During the month of March, the weight of the enforcement provisions of CASL were felt by two businesses.
First of all, the CRTC’s chief compliance and enforcement officer issued a Notice of Violation to Compu-finder on March 5, 2015, which included an administrative penalty of $1.1 million for violations against Canada’s anti-spam law.
A news release published by the CRTC(1) explains that,
[f]urther to an investigation, the Chief Compliance and Enforcement Officer finds that Compu-Finder sent commercial electronic messages without the recipient’s consent as well as emails in which the unsubscribe mechanisms did not function properly. The emails sent by Compu-Finder promoted various training courses to businesses, often related to topics such as management, social media and professional development. The four alleged violations occurred between July 2, 2014 and September 16, 2014. Furthermore, an analysis of the complaints made to the Spam Reporting Centre of this industry sector shows that Compu-Finder accounts for 26% of all complaints submitted.
The timing of the alleged violations is noteworthy – CASL came into force on July 1, 2014. This means that the violations in question occurred within the first months of the legislation’s coming into force.
Additionally, the amount of the penalty should also be noted. Although many would consider the size of the penalty to be large, the penalty is not nearly as large as it could have been. Section 20(4) of CASL sets the maximum penalty for a violation by persons other than individuals at $10 million (as a reminder, the maximum penalty for a violation by an individual is $1 million).
Compu-finder must now respond to the CRTC’s Notice of Violation by either submitting written representations to the CRTC, paying the fine, or requesting an undertaking with the CRTC. If it pays the fine or fails to submit written representations, it will be deemed to have made the violation. If written representations are made, it will be decided on a balance of probabilities whether Compu-finder made the violation and, if so, whether the administrative penalty should be imposed, reduced, waived or suspended subject to conditions.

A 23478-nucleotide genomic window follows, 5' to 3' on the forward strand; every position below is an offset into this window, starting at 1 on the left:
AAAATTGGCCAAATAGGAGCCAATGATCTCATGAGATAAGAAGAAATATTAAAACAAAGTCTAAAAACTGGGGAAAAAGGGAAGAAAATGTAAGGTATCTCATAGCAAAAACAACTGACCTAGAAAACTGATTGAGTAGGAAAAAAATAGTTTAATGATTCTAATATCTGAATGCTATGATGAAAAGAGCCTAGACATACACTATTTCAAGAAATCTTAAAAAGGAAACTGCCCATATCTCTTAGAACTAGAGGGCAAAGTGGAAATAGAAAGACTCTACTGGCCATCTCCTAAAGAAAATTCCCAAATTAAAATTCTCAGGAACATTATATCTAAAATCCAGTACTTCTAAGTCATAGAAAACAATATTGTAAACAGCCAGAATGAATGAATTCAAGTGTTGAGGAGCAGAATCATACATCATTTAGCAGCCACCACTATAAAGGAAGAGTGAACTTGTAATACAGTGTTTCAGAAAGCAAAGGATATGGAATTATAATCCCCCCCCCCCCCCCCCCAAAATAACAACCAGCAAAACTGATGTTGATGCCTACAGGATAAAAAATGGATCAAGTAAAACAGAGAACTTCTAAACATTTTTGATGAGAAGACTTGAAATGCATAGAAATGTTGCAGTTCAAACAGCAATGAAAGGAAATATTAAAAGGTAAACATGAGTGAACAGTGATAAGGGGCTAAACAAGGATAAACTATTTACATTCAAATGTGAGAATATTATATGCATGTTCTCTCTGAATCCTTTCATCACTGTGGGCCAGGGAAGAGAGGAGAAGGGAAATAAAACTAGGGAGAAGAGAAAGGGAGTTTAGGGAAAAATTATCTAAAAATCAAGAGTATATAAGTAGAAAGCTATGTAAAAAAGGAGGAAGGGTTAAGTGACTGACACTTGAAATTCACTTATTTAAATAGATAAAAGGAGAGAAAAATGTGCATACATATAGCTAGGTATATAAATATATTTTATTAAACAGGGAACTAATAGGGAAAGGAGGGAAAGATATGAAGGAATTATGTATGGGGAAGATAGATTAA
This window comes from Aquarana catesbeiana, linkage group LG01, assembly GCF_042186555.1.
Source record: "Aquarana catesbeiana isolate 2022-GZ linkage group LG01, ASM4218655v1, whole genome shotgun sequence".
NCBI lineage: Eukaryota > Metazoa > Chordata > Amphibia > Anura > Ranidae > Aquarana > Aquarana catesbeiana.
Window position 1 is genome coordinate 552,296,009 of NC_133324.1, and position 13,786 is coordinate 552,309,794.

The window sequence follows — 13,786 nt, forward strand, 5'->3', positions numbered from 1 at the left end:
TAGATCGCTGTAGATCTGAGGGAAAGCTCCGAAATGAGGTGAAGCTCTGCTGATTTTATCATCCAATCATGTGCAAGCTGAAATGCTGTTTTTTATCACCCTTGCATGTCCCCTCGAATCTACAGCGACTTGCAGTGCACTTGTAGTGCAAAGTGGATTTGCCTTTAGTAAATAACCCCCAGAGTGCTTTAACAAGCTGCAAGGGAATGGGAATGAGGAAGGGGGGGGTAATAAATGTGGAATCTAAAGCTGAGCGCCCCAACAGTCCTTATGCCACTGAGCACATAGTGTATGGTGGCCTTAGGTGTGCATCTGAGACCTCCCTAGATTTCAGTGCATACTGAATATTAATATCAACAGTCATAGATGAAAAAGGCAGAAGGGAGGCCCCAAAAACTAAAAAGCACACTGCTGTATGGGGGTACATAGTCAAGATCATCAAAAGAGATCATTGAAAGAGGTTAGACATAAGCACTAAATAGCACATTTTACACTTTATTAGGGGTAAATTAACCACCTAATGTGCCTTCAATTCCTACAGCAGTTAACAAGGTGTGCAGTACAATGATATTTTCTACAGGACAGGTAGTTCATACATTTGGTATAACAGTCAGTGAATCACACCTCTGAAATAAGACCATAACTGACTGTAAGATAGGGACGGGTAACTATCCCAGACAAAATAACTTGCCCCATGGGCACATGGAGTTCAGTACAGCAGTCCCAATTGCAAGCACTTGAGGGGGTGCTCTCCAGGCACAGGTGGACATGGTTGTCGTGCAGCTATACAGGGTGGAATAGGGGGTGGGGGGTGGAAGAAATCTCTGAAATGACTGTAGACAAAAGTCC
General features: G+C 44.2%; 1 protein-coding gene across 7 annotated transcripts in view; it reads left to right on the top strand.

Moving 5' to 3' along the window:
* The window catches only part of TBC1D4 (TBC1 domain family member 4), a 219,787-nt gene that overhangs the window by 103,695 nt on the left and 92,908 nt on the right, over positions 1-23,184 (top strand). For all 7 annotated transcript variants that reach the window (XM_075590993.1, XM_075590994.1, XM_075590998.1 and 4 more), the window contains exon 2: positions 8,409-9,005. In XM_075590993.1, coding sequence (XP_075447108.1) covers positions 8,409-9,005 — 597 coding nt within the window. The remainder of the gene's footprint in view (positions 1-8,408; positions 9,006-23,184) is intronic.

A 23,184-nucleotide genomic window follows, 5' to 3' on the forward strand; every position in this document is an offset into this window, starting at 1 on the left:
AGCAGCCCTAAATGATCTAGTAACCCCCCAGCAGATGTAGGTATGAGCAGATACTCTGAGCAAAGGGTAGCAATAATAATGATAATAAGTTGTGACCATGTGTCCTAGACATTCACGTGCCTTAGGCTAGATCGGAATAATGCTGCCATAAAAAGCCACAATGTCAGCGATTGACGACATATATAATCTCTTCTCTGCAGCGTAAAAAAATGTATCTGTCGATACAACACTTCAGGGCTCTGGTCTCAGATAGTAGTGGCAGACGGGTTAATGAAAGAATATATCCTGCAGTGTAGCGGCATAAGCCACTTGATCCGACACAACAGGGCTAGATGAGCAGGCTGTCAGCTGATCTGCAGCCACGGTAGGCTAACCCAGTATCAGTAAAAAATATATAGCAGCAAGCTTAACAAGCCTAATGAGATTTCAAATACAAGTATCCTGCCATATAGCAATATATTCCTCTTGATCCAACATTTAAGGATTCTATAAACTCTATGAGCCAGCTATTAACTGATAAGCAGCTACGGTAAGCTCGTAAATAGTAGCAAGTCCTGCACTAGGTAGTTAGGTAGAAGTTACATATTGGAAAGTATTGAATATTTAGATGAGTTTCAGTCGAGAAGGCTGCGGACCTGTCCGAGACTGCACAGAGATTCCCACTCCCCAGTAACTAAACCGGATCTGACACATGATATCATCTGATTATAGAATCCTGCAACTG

Plentyoffish Media Inc. was the other business to feel the impact of CASL. On March 25, 2015, the CRTC published a news release indicating that Plentyoffish Media Inc. paid $48,000 for an alleged violation of CASL(2). This was paid pursuant to an undertaking entered into with the CRTC’s Chief Compliance and Enforcement Officer.
Plentyoffish Media Inc. allegedly violated CASL by not having a proper (compliant) unsubscribe mechanism. Upon being notified of the CRTC’s investigation, Plentyoffish Media Inc. updated its unsubscribe mechanism to make it CASL compliant. Further, as part of the undertaking entered into with the CRTC, Plentyoffish Media Inc. agreed to develop and implement a CASL compliance program.
In its news release, the CRTC notes that the alleged violation occurred between July 1, 2014 and October 8, 2014 (yet another violation that occurred shortly after the coming into force of the legislation).
In this news release, the CRTC’s Chief Compliance and Enforcement Officer states that,
[p]rior to the coming into force of Canada’s anti-spam law, the CRTC conducted numerous outreach sessions and issued guidance material on interpretation of the new requirements. Plentyoffish Media erred by sending commercial electronic messages to its registered users with unsubscribe mechanisms that were not in compliance with the law.
These two cases remind us all that CASL’s existence cannot be forgotten. They show us that the importance of developing CASL policies and thinking through the implications of the legislation has not diminished. Further, the basis of the alleged violations in these two cases demonstrates that it is not only important to obtain proper consent to send commercial electronic messages (CEMs), but also to ensure that the form of any CEM being sent is CASL compliant.